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SUMMARY: The year is 1973 and Lane Bailey is a Teaching Fellow at Harvard University. A homosexual with ambivalent but often negative feelings about his sexuality, he also has a strong attraction to his brightest student, a Harvard junior named Paul. As graduation approaches, his conflicted feelings and despair grow and he tries to recall a time when he was not homosexual. That arouses powerful boyhood memories. What follows is a journey of self-discovery, one in which Lane eventually comes to a better understanding of himself and ends up learning much about life, love and sex in the process. Please note that italics are typically used to indicate what a character is thinking or saying to himself.
WARNING: This story is a work of adult fiction and intended for mature audiences only. Unless otherwise indicated, all of the characters in the story are fictional and any resemblance to persons living or dead is purely coincidental. While certain places described or mentioned in the story are real, liberties may have been taken with the truth to enhance the story. This story may describe, depict or otherwise include graphic portrayals of relationships between men and/or adolescent boys that are homosexual in nature. If you don’t like or approve of such discussions or it’s illegal for you to read such material, consider yourself warned. If you continue to read this story, you are asserting you are fully capable of understanding and legally consenting to reading a work of adult fiction.
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NOTES: Please check these notes every week. If there’s something I want to alert you to as I post each chapter, this is where I will I do so. April 18, 2016: Thanks for reading the story. If you enjoyed it and would like to see it continue, be sure to check out my post about how that could happen on April 21, 2016.
Later, after Bruce and I said our final good-byes, it started to rain. That provided some relief from the heat, but complicated my departure from home. Concerned about the roads, my parents tried to persuade me to stay and I had to spend time reassuring them everything would be fine.
Eventually they relented and I was able to leave, but as I drove through town the rain picked up in intensity and I began to wonder whether they might be right after all. For a moment I even considered stopping at Bruce’s place to wait out the storm.
Maybe he’ll invite you to spend the night, Lane.
Detouring out of my way, I drove by the house where he rented an apartment. The place was dark and by now it was pouring. Realizing he wasn’t home, I turned around and pointed the car toward Cambridge.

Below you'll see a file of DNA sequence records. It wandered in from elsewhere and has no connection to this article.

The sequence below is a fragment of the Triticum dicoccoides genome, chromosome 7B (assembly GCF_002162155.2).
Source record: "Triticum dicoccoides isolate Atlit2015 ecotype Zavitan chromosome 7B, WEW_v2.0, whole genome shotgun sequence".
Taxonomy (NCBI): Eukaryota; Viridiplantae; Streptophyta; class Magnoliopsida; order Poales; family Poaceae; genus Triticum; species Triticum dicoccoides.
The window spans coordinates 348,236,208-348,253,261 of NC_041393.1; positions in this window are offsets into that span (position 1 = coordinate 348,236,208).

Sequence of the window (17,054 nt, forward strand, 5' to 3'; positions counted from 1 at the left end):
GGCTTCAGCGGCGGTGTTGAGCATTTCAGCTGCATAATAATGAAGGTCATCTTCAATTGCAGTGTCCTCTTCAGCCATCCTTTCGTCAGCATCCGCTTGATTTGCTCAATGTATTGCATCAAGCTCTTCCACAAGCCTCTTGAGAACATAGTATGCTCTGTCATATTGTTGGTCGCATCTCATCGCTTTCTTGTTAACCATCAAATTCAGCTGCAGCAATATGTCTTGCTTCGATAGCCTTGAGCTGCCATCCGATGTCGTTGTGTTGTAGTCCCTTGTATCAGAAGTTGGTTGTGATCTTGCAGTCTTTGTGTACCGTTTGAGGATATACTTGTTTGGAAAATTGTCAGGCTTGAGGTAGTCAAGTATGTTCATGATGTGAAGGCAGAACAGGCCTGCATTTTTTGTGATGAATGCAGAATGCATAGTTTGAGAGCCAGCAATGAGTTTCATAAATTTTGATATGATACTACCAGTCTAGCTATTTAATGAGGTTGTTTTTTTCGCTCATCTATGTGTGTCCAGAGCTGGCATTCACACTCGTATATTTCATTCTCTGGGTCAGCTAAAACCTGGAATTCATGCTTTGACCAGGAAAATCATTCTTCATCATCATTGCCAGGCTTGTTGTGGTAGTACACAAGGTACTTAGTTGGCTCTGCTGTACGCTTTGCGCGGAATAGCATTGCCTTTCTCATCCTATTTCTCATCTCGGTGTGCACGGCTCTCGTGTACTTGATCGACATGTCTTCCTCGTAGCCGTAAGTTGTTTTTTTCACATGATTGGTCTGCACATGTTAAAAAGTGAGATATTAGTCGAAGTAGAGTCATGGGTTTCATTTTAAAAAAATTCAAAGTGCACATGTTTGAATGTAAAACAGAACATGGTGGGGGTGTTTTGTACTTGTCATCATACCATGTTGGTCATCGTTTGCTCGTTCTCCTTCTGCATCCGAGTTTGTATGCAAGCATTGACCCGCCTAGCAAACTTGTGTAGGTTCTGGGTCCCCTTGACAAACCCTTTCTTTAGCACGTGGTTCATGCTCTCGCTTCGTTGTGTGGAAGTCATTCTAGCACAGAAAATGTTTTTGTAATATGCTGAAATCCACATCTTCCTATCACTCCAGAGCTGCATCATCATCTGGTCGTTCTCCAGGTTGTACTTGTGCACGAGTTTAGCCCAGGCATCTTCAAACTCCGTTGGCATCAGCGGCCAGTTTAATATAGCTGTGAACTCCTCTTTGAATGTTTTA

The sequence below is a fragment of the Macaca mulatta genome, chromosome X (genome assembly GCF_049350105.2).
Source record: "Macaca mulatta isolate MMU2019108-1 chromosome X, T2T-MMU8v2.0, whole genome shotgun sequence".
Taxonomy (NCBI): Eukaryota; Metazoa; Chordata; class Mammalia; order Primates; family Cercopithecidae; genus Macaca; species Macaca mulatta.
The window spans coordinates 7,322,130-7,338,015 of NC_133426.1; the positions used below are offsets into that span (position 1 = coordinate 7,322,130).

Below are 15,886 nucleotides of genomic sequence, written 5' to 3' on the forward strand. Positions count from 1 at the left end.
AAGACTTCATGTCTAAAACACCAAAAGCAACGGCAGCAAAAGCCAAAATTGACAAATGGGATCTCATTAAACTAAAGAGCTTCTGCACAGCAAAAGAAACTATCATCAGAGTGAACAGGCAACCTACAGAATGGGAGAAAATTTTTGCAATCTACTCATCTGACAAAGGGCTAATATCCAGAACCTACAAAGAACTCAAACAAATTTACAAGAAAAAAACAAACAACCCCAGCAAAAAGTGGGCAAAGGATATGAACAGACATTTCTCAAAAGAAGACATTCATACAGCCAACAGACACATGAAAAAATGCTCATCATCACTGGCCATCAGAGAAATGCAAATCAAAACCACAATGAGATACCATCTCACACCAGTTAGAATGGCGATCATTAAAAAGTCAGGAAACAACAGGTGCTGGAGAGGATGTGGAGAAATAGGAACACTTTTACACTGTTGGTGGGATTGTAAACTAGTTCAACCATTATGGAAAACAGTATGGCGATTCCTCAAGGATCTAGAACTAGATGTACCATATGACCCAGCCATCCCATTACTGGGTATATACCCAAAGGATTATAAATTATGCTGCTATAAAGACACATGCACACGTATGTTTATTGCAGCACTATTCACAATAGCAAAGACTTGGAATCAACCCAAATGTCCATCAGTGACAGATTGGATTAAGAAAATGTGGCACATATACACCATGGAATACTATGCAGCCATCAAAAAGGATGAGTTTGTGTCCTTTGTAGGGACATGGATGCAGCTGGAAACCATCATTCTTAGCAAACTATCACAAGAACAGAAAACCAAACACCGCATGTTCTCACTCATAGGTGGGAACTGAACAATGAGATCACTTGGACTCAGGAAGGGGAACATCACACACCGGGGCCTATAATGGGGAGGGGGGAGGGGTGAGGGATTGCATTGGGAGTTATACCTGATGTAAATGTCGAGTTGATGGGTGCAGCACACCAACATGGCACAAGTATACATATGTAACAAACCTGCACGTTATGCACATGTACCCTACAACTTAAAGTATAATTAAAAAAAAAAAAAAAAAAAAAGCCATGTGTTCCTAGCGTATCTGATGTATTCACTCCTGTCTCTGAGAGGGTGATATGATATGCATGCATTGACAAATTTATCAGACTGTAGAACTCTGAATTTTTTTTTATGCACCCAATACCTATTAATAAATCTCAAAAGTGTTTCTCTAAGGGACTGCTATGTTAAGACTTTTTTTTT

The long, winding, drive up the Mohawk Trail seemed more treacherous than usual because the roads were slick and the darkness and fog made seeing anything difficult. When I finally reached the top and began the long descent toward the Pioneer Valley, I was happy. It allowed me to focus my thoughts once again on my conversations with Bruce.
He had given me a lot to think about and sorting it out was elusive. I realized now Bruce had been the first boy I loved although I was pretty certain there was no sexual dimension to my love as well. That was certainly the case when I was ten and drawn to his charismatic personality, his skill as a baseball player, and his kindness.
It was a bit harder to be certain of the absence of sexual longing when I was fourteen. There was something going on inside me, no doubt about it. Some vague, imperfectly understood, sense of attraction; some longing to touch someone I was in awe of in the hope that would cure me of whatever affliction was ailing me and thus make everything better.
But it had yet to form fully into a sexual attraction; a desire to kiss, hug or touch him in some specifically sexual way. Perhaps things would have been different if the incident had taken place months later. But it would have been winter then. If I was at the lake at all in the winter, I would have been there by myself.
By then the long winter would have overtaken my soul in any event. It had finally dawned on me that I was attracted to other boys, sexually attracted to them; and I hated myself for that because it made me different at a time when I wanted to be the same as the rest of the boys.
The seeds of self-hatred had been planted and now they were growing within me. That was the only choice I had made. I had internalized the self-hatred that had consumed my life all these years. But I hadn’t chosen to be homosexual and would never understand why I was.
I had foolishly searched for some event or moment in time I could point to as the turning point; as if knowing would somehow allow me to change things.